• train line managers and supervisors in injury management and communication
  • develop a system to gather feedback on workplace injury management such as routine surveys of injured workers
  • involve not only you as the injured worker but also your co-workers and supervisors to identify a list of alternative duties
  • involve your doctor in identifying alternative duties; for example, develop a list of essential functions of particular jobs for treating doctors to complete
  • seek specialist or external support for complex cases
  • improve communication channels between everyone involved in the injury management process; for example, invite injured workers who are away from work to attend regular  team meetings as well as social activities.

What this means for doctors

Your treating doctor plays an important role in your recovery. They  should support and  encourage you to stay at work or return to work by:

  • discussing realistic return to work expectations with you
  • informing you about your injury and its effects
  • making contact with your workplace during the consultation to discuss work duties or modifications to the workplace that will allow you to return to work
  • discussing with you the significant health risks of not returning to work.

Doctors must also only provide workers compensation medical certificates for ‘medically necessary’ time off work.

To determine if you have any work capacity, the doctor should consider what you’d be doing at home. If you are able to walk around safely, sit, make breakfast or a cup of coffee, can reasonably cope psychologically, then more than likely you will be able to perform some form of useful work, assuming the duties are available.

Doctors should encourage you to develop realistic views of the relationship between health and work:

  • work is an important part of rehabilitation
  • the longer you are off work, the less chance you have of ever returning as most common health conditions will not be ‘cured’ by treatment
  • work is a therapeutic intervention, it is part of treatment
  • even when work is uncomfortable or difficult, it usually does not cause lasting damage
  • typically, waiting for a full recovery actually delays recovery
  • staying away from work may lead to depression, isolation and poorer health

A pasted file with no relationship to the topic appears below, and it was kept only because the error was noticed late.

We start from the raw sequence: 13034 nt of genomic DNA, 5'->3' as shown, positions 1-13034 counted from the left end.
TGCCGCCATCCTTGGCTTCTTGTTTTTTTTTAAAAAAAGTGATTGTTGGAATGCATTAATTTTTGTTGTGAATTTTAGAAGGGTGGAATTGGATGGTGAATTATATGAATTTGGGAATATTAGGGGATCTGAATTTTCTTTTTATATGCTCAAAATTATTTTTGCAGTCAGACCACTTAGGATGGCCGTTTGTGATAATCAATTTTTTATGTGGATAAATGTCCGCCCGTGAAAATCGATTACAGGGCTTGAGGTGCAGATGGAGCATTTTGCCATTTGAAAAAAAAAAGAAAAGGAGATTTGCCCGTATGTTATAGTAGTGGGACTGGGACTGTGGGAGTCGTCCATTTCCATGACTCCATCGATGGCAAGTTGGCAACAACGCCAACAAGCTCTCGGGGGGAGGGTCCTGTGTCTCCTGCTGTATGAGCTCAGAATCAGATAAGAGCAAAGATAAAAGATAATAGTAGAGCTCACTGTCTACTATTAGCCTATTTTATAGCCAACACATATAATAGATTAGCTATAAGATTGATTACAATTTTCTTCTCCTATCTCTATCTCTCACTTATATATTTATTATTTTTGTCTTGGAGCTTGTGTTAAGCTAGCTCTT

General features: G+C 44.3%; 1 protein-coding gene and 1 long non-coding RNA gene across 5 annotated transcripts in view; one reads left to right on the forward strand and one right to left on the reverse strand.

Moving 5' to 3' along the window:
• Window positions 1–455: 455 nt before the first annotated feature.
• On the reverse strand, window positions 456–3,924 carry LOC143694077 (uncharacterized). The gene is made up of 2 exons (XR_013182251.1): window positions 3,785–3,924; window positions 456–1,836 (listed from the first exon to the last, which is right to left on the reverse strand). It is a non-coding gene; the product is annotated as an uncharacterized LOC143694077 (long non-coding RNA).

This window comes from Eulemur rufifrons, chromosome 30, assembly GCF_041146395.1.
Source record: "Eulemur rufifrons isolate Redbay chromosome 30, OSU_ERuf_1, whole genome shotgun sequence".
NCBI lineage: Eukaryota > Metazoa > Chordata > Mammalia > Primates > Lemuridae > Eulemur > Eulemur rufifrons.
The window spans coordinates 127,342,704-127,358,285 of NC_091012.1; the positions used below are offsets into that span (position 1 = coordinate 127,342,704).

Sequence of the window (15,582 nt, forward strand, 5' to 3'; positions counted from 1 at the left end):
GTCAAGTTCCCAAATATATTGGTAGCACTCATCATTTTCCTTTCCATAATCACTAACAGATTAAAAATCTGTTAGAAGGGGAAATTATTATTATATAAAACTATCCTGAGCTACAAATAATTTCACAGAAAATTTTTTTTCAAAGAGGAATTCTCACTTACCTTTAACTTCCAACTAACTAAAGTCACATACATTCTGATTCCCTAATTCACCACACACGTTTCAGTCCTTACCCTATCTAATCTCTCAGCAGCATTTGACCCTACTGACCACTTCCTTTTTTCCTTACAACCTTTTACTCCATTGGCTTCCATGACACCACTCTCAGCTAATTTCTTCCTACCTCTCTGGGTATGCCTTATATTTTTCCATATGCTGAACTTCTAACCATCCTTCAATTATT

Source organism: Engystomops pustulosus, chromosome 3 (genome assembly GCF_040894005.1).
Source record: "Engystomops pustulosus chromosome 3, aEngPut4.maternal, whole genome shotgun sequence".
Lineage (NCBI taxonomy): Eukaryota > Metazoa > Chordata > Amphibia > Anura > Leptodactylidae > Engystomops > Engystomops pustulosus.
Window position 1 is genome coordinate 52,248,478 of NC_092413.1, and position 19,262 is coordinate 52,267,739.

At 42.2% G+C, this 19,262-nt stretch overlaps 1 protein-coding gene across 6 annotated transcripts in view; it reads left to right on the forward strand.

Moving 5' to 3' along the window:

• employer-supported, early return to work helps recovery, prevents deconditioning and helps provide patients with appropriate social contacts and support mechanisms.

Practical ways your doctor can help you back to employment and optimum functioning include:

  • recommending a graduated increase in activity and setting a timeline for return to work
  • collaboratively identifying obstacles and solutions in the workplace
  • being clear about what health care can and can’t achieve
  • identifying possible sources of support, including family members, co-workers and relevant government services.

Time off work: what’s medically necessary?

For most workplace injuries, time off work is not medically necessary — and, as shown above, returning to work is your healthiest option.

‘Medically necessary’ time off work means you’re totally incapacitated and need hospitalisation or strict bed rest. It may also mean that work or

travelling to work is medically not advisable. This applies to both physical and psychological injuries and illnesses

Time off work under these situations  ensures that  the  injury  or illness  will not signifigantly deteriorate, the recovery will not be delayed and harm is not caused to the injured worker or others.

Severe injuries do occur and some injuries do result in one’s ‘functional capacity’ being affected (that is, how capable someone is of performing the tasks that are necessary or desirable in their lives). But it’s uncommon that you would have absolutely no functional capacity.


Updated: 9th December 2019